Spring is the time to get your tools in shape for the coming season. It is also the time to think about getting new tools. Sometimes the old favorites make the job harder than it needs to be. We stopped by Drake's 7 Dees (503-256-2223) to see some of the favorite new tools that people ask for. Clare had a great display set up for a seminar that they will be having at noon on the 26th. She even had some of our favorites including the negirigama hoe. This one is sharp, but it is great for scraping those surface weeds off of your garden beds. The Japanese Hand Rake was next one the list and it looks like a backscratcher on steroids! It is one that really does a bunch of jobs; as a weeder, a cultivator, and a digging tool. We also saw a customer favorite, the EZ digger. It too is a multiple use tool and is great at making furrows in the ground for planting. It is always important to protect your hands whatever you do and so we checked out the new bamboo gloves that are on the market. Those gloves work really well with the many different pruners from Felco. These pruners are wonderful because you can buy new and replacement parts when they start to wear out. Finally we saw the Expando Rake. It is the favorite of one of the Garden Time crew (Therese). It can expand to become a leaf rake and then collapse down to be a rake for a smaller garden bed. With all the work you need to do in your garden, you should check out the new tools at your garden center.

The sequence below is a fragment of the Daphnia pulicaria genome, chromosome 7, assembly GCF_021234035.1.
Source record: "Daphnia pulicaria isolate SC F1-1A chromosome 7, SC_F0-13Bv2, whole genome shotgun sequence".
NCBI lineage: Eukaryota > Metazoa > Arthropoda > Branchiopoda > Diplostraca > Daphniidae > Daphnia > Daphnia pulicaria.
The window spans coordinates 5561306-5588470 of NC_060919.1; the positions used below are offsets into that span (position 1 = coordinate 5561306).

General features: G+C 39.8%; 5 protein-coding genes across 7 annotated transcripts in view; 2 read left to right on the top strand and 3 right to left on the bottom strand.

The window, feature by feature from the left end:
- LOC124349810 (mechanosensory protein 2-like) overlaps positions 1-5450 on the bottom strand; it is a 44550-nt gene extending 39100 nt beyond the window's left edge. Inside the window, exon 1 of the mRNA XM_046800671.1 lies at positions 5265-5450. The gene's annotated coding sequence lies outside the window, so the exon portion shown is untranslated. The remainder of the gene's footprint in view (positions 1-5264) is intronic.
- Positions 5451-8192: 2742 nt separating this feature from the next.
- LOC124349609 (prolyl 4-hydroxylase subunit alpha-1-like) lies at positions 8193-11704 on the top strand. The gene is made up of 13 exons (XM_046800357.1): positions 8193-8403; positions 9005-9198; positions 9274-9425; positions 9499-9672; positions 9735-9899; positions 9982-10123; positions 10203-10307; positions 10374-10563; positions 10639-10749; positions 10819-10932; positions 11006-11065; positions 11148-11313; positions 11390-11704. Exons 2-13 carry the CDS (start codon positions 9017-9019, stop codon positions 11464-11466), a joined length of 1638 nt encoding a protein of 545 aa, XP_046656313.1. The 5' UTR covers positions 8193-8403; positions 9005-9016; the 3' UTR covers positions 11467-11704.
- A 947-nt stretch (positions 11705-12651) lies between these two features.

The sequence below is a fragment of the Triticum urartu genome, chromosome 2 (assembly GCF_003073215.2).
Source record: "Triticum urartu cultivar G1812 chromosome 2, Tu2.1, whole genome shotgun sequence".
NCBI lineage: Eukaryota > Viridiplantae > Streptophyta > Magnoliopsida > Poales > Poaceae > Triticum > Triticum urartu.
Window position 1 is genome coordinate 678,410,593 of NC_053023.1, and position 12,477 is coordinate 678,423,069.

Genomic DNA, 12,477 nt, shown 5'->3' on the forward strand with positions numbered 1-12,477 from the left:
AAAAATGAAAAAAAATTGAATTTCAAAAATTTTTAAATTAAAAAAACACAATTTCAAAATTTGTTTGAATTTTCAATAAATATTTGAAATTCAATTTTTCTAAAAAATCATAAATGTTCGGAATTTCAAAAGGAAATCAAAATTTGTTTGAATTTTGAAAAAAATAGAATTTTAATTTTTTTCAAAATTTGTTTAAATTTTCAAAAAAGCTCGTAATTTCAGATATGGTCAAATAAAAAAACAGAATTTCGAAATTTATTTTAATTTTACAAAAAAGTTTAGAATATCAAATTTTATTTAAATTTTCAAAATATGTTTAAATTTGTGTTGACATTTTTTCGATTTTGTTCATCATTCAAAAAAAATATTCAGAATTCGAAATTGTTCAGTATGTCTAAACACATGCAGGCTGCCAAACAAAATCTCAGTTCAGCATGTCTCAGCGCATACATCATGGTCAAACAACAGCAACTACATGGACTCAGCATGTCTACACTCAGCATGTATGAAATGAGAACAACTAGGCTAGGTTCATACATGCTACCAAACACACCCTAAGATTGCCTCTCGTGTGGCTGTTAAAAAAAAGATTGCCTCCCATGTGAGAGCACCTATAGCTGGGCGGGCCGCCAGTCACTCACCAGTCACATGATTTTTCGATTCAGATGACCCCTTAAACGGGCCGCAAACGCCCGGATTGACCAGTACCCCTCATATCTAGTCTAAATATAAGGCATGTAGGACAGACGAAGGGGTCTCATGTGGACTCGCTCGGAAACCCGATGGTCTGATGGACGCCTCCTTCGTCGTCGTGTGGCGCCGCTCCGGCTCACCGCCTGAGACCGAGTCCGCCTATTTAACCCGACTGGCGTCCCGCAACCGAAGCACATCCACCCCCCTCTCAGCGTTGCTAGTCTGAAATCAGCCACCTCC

Jan’s April Tips
The weather has been cold and wet, but you can still get some important work done in the garden. Jan McNeilan, retired OSU extension agent, showed us how they are preparing the soil for the coming season. Jan is also digging and dividing the hostas in her garden. This weather is great for transplanting and she is getting some of her perennials moved before it gets too warm. Jan also showed us the ‘soil in the jar’ test. This test lets you figure out the composition of your soil with out a lot of testing. You fill a jar about 2/3’s of the way with soil and then the rest of the way with water. You shake it up and let it sit for a day. The water will cause the soil to separate into the different types of soil. Sand, silt and clay will stay at the bottom and the organic matter will float to the top. The more stuff at the top, the better your soil is for your plants. If you have little or no floating stuff, it is time to amend! To learn more you can always check out the OSU extension website.